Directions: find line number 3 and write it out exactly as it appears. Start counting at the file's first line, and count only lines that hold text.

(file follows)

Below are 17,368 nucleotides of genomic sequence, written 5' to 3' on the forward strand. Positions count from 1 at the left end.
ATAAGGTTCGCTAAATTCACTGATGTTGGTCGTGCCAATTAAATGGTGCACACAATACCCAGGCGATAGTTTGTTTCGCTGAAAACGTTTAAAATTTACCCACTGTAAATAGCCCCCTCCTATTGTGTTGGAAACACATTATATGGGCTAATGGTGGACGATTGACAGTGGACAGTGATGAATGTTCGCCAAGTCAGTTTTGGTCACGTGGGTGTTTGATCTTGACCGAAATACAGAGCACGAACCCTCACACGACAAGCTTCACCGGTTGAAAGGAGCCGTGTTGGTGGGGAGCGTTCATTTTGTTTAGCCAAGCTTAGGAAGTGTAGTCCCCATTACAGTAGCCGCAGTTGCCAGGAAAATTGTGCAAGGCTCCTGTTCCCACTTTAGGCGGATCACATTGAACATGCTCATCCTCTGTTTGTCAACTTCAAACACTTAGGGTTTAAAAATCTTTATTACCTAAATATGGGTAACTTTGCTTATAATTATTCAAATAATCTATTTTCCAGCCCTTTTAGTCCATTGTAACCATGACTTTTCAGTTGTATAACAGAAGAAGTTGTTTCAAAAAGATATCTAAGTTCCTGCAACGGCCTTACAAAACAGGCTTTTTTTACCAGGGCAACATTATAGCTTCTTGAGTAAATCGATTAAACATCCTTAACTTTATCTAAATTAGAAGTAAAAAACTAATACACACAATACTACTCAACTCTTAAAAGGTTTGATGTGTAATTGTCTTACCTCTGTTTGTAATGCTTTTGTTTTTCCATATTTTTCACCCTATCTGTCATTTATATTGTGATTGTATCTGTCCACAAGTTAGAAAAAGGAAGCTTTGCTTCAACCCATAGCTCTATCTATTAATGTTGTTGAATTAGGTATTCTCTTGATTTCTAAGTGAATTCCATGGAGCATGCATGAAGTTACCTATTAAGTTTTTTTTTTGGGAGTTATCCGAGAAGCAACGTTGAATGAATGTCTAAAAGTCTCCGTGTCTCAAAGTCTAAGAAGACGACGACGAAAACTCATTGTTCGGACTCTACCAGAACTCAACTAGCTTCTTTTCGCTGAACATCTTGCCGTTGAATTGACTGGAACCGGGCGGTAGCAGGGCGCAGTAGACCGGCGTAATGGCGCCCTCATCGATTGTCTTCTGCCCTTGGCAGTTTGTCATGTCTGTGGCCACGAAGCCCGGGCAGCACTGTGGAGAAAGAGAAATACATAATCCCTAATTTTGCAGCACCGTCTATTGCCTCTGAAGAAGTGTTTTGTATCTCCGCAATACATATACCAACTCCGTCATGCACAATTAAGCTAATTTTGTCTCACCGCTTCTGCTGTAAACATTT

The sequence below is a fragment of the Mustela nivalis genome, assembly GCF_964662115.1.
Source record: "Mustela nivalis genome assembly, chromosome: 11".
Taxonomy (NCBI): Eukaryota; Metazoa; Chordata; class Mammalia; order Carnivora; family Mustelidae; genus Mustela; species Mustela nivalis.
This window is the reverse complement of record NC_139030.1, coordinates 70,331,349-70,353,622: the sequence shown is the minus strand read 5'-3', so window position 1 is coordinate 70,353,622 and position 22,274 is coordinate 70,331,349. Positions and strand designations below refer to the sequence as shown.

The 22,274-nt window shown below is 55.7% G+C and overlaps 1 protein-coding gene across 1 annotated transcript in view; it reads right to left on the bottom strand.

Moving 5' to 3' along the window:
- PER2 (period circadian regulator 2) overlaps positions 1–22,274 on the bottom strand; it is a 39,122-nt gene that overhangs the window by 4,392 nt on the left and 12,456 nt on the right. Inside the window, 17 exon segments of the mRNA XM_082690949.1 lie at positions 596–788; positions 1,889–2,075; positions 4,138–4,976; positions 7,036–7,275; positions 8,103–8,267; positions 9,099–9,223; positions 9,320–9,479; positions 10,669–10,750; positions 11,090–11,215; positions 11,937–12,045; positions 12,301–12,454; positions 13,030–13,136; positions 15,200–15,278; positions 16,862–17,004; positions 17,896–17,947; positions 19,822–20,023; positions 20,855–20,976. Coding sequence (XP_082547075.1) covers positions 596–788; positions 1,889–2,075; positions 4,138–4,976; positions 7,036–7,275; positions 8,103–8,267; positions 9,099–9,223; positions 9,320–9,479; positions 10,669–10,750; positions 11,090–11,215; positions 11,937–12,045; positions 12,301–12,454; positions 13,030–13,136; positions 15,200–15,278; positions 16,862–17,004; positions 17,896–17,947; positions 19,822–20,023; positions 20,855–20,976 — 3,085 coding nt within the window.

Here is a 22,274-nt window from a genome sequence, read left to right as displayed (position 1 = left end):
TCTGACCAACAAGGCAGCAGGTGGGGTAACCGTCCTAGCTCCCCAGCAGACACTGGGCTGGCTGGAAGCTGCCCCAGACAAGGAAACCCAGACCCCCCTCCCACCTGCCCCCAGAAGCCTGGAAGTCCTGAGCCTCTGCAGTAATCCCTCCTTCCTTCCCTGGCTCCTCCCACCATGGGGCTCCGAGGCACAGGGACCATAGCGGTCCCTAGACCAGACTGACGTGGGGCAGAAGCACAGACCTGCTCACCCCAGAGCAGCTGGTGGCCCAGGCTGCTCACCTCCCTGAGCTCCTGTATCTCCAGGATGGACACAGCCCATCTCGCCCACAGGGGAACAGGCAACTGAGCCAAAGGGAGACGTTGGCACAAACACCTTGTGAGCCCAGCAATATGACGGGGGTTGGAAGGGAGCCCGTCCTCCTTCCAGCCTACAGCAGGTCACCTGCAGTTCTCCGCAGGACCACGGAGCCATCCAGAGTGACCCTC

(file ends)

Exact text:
The sequence below is a fragment of the Mustela nivalis genome, assembly GCF_964662115.1.